Most importantly, government needs to facilitate an efficient and effective deferred cost model that meets the objectives outlined above. The National Student Financial Aid Scheme is probably the institution that should be built into the ideal model, with support from other arms of government. The SA Revenue Service should administer loan recovery. Bursaries should only be provided for specific scarce skills with a clear public benefit. Means testing should be generous enough to include all borrowers who cannot access commercial funding. Repayment should be income contingent with a write-off period for those who do not find employment or earn salaries below a threshold.

Of course the NSFAS is very far from such an ideal institution, but the political will generated from current student protests will hopefully contribute to changing that. Encouragingly, the private sector has recently taken steps to support the institutional capacity of the NSFAS and there are various government initiatives to support it.

Politics is not determined by rational considerations of optimal public policy. Students’ short-term needs can clash with the governing party’s other political objectives. Also, government capacity can fail us, even when the optimal policy route is clear. Those are problems we must all find our way through. I hope this paper provides a walking stick along the route.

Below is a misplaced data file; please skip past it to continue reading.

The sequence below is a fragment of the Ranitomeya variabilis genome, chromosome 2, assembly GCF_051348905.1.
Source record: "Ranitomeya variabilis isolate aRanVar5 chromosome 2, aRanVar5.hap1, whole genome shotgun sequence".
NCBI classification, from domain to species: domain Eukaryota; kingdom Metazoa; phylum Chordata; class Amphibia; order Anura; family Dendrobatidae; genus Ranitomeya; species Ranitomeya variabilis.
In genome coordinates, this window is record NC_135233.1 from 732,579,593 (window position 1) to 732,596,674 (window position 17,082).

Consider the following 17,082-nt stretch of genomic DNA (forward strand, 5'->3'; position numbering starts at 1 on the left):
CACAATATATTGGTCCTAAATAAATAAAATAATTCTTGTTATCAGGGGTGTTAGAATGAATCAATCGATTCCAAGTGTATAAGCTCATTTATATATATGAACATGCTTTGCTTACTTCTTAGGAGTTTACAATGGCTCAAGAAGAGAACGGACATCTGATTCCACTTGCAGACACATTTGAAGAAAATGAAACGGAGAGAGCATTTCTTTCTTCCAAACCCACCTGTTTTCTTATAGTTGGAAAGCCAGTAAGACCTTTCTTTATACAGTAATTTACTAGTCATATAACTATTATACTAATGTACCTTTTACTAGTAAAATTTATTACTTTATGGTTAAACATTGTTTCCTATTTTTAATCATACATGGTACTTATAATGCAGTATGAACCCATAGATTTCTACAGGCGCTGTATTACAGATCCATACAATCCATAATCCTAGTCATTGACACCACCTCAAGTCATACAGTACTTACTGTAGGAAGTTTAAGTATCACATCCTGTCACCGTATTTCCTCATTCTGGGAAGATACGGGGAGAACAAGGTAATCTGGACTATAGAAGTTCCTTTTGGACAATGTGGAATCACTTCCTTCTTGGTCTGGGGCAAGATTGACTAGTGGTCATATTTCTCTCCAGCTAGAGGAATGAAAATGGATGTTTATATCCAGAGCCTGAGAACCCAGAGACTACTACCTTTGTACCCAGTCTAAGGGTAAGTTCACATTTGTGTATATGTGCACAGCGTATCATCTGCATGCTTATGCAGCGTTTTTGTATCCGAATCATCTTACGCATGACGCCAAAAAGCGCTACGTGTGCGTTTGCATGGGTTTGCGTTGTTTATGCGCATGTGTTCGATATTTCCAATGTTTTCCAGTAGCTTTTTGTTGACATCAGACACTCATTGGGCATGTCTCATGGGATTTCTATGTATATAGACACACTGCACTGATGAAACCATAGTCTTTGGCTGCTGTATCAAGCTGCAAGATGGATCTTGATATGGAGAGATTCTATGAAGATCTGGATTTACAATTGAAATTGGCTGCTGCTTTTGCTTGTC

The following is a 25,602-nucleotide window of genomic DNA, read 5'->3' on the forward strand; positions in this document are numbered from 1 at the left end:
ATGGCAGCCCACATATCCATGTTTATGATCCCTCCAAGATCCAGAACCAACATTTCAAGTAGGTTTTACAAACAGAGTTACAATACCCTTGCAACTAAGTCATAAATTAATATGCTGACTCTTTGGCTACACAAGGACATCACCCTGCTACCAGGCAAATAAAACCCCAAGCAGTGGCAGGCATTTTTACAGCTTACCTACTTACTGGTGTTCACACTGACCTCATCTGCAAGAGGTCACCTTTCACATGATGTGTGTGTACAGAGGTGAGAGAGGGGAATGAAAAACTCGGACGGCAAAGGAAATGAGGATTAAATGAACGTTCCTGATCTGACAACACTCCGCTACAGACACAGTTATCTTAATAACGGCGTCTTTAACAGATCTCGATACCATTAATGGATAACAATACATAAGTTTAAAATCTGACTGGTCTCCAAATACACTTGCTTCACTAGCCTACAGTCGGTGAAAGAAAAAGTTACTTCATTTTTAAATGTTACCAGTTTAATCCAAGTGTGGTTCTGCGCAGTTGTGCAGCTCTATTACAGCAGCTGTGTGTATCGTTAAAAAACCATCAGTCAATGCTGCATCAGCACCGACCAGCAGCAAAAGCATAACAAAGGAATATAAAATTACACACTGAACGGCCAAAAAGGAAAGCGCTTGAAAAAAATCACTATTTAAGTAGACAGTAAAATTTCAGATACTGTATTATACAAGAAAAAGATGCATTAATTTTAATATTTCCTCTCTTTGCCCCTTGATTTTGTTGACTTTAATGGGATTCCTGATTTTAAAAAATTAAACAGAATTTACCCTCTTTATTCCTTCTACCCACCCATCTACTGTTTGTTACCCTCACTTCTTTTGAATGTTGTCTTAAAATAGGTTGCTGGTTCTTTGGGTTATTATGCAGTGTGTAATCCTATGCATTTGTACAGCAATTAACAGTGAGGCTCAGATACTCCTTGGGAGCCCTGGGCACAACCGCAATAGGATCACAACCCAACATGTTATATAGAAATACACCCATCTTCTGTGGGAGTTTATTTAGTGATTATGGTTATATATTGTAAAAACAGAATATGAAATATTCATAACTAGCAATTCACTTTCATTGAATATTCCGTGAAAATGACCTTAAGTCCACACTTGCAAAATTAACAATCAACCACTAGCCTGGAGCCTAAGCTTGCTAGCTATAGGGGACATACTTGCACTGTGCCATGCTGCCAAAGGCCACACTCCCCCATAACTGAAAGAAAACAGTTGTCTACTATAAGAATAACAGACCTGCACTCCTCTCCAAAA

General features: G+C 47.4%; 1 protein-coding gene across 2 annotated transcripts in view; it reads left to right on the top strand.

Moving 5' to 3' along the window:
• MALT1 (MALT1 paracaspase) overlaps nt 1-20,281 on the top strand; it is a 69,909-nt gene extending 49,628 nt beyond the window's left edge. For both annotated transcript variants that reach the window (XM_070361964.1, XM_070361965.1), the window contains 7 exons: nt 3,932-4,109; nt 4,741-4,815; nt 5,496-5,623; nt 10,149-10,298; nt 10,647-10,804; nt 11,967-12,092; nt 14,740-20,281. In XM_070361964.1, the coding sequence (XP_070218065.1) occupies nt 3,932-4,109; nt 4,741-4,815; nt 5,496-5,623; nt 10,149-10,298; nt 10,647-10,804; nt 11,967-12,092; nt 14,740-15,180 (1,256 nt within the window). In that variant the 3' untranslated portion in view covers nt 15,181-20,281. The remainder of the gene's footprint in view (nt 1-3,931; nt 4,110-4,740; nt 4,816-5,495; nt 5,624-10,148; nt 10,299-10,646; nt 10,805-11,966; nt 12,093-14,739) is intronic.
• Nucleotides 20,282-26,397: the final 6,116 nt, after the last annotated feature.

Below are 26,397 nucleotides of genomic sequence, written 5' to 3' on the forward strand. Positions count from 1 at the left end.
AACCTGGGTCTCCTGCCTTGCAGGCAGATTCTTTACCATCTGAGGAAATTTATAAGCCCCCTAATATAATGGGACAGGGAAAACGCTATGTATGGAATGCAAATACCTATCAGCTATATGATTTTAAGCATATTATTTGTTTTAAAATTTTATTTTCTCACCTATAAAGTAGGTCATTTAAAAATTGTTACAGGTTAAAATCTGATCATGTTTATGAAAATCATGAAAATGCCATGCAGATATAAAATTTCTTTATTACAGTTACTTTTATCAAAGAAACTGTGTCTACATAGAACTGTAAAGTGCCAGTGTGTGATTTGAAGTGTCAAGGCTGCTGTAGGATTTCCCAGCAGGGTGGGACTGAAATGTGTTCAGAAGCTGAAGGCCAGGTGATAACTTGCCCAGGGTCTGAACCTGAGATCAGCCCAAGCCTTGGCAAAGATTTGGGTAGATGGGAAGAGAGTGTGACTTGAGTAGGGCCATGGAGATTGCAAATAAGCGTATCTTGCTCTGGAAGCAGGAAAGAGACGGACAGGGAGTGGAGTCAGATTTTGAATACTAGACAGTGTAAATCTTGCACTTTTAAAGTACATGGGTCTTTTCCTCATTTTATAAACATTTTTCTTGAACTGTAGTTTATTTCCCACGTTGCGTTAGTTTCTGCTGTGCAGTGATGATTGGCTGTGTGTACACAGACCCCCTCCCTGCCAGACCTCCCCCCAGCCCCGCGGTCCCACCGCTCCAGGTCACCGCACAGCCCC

[1] I call this a working paper as a way of saying it is not at the level of passing full academic muster. It has been written to contribute to the debates about higher education currently gripping South Africa. I’ve prioritised getting the arguments together ahead of proper referencing. I provide some references in the text and footnotes. It also will evolve as I receive responses and have more time to compose supporting data. Perhaps it will become a final paper in time.

[2] I am chairman of research house Intellidex. I am also a part-time PhD student at the London School of Economics, though working on the relatively unrelated field of philosophy and theoretical finance. This paper is written in neither of those capacities. My undergraduate education was at Rhodes University.

[3] Most of the economic arguments in this paper have been inspired, if not taken wholesale, from the work of Nicholas Barr. I have not provided full referencing but his papers Financing Higher Education, in Finance and Development, June 2005 , Volume 42, Number 2; and Financing higher education: Comparing the options published at
Other references are in the text.